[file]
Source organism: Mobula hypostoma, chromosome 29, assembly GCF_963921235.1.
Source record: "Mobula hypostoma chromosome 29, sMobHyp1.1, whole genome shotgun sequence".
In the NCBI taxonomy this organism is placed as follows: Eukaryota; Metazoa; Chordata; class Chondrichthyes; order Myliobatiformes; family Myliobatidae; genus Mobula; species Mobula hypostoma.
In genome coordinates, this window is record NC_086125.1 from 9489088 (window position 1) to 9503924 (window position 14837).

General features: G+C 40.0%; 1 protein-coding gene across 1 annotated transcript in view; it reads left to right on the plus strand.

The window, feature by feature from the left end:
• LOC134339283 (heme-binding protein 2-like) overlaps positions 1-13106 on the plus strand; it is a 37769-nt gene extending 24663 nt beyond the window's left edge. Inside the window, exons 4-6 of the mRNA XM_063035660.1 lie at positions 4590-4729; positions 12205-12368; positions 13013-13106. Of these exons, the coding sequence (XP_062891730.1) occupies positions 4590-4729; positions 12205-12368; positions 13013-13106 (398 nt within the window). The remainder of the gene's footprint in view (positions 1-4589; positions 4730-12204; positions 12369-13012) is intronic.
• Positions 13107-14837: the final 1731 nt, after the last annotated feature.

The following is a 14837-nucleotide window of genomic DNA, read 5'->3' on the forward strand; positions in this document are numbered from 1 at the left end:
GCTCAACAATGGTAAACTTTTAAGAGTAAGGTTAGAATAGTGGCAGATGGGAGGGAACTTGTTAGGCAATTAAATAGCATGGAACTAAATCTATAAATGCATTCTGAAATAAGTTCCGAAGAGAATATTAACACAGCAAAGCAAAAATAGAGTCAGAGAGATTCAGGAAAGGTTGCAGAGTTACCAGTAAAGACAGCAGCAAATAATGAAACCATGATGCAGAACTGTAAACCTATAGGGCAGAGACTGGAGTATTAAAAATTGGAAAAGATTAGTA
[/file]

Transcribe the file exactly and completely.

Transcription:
Source organism: Mobula hypostoma, chromosome 29, assembly GCF_963921235.1.
Source record: "Mobula hypostoma chromosome 29, sMobHyp1.1, whole genome shotgun sequence".
In the NCBI taxonomy this organism is placed as follows: Eukaryota; Metazoa; Chordata; class Chondrichthyes; order Myliobatiformes; family Myliobatidae; genus Mobula; species Mobula hypostoma.
In genome coordinates, this window is record NC_086125.1 from 9489088 (window position 1) to 9503924 (window position 14837).

General features: G+C 40.0%; 1 protein-coding gene across 1 annotated transcript in view; it reads left to right on the plus strand.

The window, feature by feature from the left end:
• LOC134339283 (heme-binding protein 2-like) overlaps positions 1-13106 on the plus strand; it is a 37769-nt gene extending 24663 nt beyond the window's left edge. Inside the window, exons 4-6 of the mRNA XM_063035660.1 lie at positions 4590-4729; positions 12205-12368; positions 13013-13106. Of these exons, the coding sequence (XP_062891730.1) occupies positions 4590-4729; positions 12205-12368; positions 13013-13106 (398 nt within the window). The remainder of the gene's footprint in view (positions 1-4589; positions 4730-12204; positions 12369-13012) is intronic.
• Positions 13107-14837: the final 1731 nt, after the last annotated feature.

The following is a 14837-nucleotide window of genomic DNA, read 5'->3' on the forward strand; positions in this document are numbered from 1 at the left end:
GCTCAACAATGGTAAACTTTTAAGAGTAAGGTTAGAATAGTGGCAGATGGGAGGGAACTTGTTAGGCAATTAAATAGCATGGAACTAAATCTATAAATGCATTCTGAAATAAGTTCCGAAGAGAATATTAACACAGCAAAGCAAAAATAGAGTCAGAGAGATTCAGGAAAGGTTGCAGAGTTACCAGTAAAGACAGCAGCAAATAATGAAACCATGATGCAGAACTGTAAACCTATAGGGCAGAGACTGGAGTATTAAAAATTGGAAAAGATTAGTA